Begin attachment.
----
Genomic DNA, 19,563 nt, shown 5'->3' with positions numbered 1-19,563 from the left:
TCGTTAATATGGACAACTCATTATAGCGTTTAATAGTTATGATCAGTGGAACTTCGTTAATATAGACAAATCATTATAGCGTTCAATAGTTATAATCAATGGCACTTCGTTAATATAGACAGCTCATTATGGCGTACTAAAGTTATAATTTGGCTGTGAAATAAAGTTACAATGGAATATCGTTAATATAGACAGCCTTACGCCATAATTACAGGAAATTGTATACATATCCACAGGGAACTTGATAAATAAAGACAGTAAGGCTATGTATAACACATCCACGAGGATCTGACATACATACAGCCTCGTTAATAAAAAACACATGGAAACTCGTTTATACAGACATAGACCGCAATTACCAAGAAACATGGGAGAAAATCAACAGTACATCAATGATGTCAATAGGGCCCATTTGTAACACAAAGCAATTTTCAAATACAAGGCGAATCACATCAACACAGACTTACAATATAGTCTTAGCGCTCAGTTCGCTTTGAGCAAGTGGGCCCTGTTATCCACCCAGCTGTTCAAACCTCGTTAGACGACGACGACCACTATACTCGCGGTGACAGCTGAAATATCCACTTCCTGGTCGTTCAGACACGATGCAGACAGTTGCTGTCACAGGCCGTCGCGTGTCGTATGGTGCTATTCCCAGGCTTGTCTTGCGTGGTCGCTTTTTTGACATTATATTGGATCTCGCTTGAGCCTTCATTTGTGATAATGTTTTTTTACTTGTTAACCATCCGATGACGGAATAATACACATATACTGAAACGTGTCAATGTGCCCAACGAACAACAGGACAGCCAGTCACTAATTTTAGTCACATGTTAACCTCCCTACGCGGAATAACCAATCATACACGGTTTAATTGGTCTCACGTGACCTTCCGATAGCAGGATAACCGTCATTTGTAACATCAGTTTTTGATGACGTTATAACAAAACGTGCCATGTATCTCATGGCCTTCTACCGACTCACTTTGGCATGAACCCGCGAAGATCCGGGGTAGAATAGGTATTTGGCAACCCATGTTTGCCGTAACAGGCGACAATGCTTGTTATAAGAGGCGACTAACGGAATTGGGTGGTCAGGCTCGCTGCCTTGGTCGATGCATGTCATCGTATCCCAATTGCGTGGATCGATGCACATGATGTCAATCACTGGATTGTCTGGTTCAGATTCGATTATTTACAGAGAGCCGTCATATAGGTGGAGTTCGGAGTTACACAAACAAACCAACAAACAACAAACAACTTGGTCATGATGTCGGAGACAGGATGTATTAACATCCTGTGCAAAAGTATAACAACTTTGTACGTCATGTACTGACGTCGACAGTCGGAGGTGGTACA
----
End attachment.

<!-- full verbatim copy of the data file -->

Genomic DNA, 19,563 nt, shown 5'->3' with positions numbered 1-19,563 from the left:
TCGTTAATATGGACAACTCATTATAGCGTTTAATAGTTATGATCAGTGGAACTTCGTTAATATAGACAAATCATTATAGCGTTCAATAGTTATAATCAATGGCACTTCGTTAATATAGACAGCTCATTATGGCGTACTAAAGTTATAATTTGGCTGTGAAATAAAGTTACAATGGAATATCGTTAATATAGACAGCCTTACGCCATAATTACAGGAAATTGTATACATATCCACAGGGAACTTGATAAATAAAGACAGTAAGGCTATGTATAACACATCCACGAGGATCTGACATACATACAGCCTCGTTAATAAAAAACACATGGAAACTCGTTTATACAGACATAGACCGCAATTACCAAGAAACATGGGAGAAAATCAACAGTACATCAATGATGTCAATAGGGCCCATTTGTAACACAAAGCAATTTTCAAATACAAGGCGAATCACATCAACACAGACTTACAATATAGTCTTAGCGCTCAGTTCGCTTTGAGCAAGTGGGCCCTGTTATCCACCCAGCTGTTCAAACCTCGTTAGACGACGACGACCACTATACTCGCGGTGACAGCTGAAATATCCACTTCCTGGTCGTTCAGACACGATGCAGACAGTTGCTGTCACAGGCCGTCGCGTGTCGTATGGTGCTATTCCCAGGCTTGTCTTGCGTGGTCGCTTTTTTGACATTATATTGGATCTCGCTTGAGCCTTCATTTGTGATAATGTTTTTTTACTTGTTAACCATCCGATGACGGAATAATACACATATACTGAAACGTGTCAATGTGCCCAACGAACAACAGGACAGCCAGTCACTAATTTTAGTCACATGTTAACCTCCCTACGCGGAATAACCAATCATACACGGTTTAATTGGTCTCACGTGACCTTCCGATAGCAGGATAACCGTCATTTGTAACATCAGTTTTTGATGACGTTATAACAAAACGTGCCATGTATCTCATGGCCTTCTACCGACTCACTTTGGCATGAACCCGCGAAGATCCGGGGTAGAATAGGTATTTGGCAACCCATGTTTGCCGTAACAGGCGACAATGCTTGTTATAAGAGGCGACTAACGGAATTGGGTGGTCAGGCTCGCTGCCTTGGTCGATGCATGTCATCGTATCCCAATTGCGTGGATCGATGCACATGATGTCAATCACTGGATTGTCTGGTTCAGATTCGATTATTTACAGAGAGCCGTCATATAGGTGGAGTTCGGAGTTACACAAACAAACCAACAAACAACAAACAACTTGGTCATGATGTCGGAGACAGGATGTATTAACATCCTGTGCAAAAGTATAACAACTTTGTACGTCATGTACTGACGTCGACAGTCGGAGGTGGTACA